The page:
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Report on Hispanic children finds ‘complex picture’

Craig Clough | September 25, 2014



Hispanic children LAUSDA new report from Child Trends took a close look at Hispanic children in America and found a “complex picture.” The 35-page report examined all facets of the lives of Hispanic children, including education, and said some of its findings are “familiar while others are less well-known.”

Overall, while Hispanic students have made significant gains over the last few decades, they are behind their white peers in academic achievement and are more likely to live in poverty, the report found.

While the report is not broken down geographically, it does note that 52 percent of all children in California are Hispanic, the second highest in the nation. Among the highlights in the report’s findings in regard to education are:

  • Hispanics are the largest minority group in public schools as well as the fastest-growing. One U.S. child in four is Hispanic.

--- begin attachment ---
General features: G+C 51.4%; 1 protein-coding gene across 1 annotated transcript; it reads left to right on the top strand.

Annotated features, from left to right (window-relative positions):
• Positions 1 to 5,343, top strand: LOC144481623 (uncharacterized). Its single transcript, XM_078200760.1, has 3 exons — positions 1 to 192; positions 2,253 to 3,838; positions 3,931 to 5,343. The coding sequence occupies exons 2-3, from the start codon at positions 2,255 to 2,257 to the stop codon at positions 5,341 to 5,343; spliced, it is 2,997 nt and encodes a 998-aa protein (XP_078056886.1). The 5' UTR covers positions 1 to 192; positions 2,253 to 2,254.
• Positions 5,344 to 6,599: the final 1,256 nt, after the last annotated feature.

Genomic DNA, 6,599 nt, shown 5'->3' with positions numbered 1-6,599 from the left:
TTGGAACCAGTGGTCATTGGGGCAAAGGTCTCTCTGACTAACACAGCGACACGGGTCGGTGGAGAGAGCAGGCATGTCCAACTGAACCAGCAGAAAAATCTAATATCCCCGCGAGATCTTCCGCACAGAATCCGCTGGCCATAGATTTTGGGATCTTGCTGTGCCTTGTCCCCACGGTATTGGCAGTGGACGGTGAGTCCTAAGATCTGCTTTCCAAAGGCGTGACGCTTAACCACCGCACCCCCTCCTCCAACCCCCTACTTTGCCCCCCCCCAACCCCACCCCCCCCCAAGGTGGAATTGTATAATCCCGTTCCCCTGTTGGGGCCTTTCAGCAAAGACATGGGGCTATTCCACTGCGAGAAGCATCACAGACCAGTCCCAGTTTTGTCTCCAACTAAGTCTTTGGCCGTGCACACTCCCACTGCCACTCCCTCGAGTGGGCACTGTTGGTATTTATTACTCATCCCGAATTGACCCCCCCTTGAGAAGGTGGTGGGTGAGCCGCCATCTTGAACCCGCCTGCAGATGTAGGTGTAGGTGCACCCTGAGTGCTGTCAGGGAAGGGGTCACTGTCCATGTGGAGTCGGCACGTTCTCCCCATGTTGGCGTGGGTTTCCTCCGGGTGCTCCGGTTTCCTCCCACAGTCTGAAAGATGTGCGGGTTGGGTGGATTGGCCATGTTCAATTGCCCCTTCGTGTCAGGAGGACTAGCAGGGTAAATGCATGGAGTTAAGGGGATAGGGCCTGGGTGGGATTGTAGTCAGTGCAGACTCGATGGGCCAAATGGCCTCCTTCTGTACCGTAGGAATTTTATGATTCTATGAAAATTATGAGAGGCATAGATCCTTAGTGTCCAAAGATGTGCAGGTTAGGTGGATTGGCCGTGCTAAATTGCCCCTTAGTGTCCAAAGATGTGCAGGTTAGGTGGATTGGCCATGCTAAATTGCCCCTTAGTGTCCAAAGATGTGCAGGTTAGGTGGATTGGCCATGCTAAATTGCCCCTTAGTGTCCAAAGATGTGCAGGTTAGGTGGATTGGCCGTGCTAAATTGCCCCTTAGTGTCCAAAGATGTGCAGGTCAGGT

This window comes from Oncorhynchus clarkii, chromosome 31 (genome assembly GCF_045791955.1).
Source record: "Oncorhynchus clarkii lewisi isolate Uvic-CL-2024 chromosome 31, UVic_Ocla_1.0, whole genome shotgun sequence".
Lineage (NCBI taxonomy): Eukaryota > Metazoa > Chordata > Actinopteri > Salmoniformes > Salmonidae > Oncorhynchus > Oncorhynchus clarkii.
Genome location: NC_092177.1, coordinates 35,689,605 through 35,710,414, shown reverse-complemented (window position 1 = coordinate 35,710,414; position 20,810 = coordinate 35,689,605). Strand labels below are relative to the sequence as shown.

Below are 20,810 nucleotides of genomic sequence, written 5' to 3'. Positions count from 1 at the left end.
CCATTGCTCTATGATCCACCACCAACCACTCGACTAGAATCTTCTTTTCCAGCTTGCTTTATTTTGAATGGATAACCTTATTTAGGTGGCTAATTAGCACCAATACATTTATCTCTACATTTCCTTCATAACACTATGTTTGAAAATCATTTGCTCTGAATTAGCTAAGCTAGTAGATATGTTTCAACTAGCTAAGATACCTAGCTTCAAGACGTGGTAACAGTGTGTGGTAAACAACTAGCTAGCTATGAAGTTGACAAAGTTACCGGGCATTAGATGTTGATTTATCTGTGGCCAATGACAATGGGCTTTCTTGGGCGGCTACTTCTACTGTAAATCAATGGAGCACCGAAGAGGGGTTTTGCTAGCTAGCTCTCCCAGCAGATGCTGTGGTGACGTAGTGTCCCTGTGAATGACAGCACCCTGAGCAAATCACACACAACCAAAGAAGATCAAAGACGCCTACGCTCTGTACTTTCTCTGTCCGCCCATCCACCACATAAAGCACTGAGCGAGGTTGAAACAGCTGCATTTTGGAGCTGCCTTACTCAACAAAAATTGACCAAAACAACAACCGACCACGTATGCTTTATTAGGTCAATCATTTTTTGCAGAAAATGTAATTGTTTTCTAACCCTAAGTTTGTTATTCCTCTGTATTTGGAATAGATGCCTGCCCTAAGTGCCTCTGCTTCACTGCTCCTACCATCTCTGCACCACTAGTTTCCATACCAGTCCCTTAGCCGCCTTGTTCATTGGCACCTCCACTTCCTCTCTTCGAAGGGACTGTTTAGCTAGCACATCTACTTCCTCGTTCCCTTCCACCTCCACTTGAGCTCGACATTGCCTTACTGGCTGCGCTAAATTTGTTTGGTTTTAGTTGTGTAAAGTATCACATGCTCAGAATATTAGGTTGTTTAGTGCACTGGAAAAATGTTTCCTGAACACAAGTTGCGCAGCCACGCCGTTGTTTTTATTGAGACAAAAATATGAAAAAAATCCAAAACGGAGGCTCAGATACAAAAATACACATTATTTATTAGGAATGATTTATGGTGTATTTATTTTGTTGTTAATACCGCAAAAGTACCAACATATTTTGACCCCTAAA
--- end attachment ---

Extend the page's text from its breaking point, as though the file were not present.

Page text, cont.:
• Hispanics increasingly are showing up in preschool programs, have made significant gains on national math tests, and are posting record high school graduation rates.
  • Dropout rates have fallen to an all-time low of 12.7 percent, but Hispanics still have the highest dropout rates of any race.
  • Participation by Hispanic children in early education programs has increased by a third since 2007.
  • Hispanic children start school less likely than their white peers to know their alphabet or numbers, write their names, or read written words, but enter kindergarten with social-emotional skills that are well-developed and sometimes ahead of other children’s.
  • Hispanic children make up the majority of dual language learners in schools.
  • Hispanic children are substantially less likely than their white peers to participate in after-school sports, clubs and organizations.

Read the full report here: America’s Hispanic Children: Gaining Ground, Looking Forward

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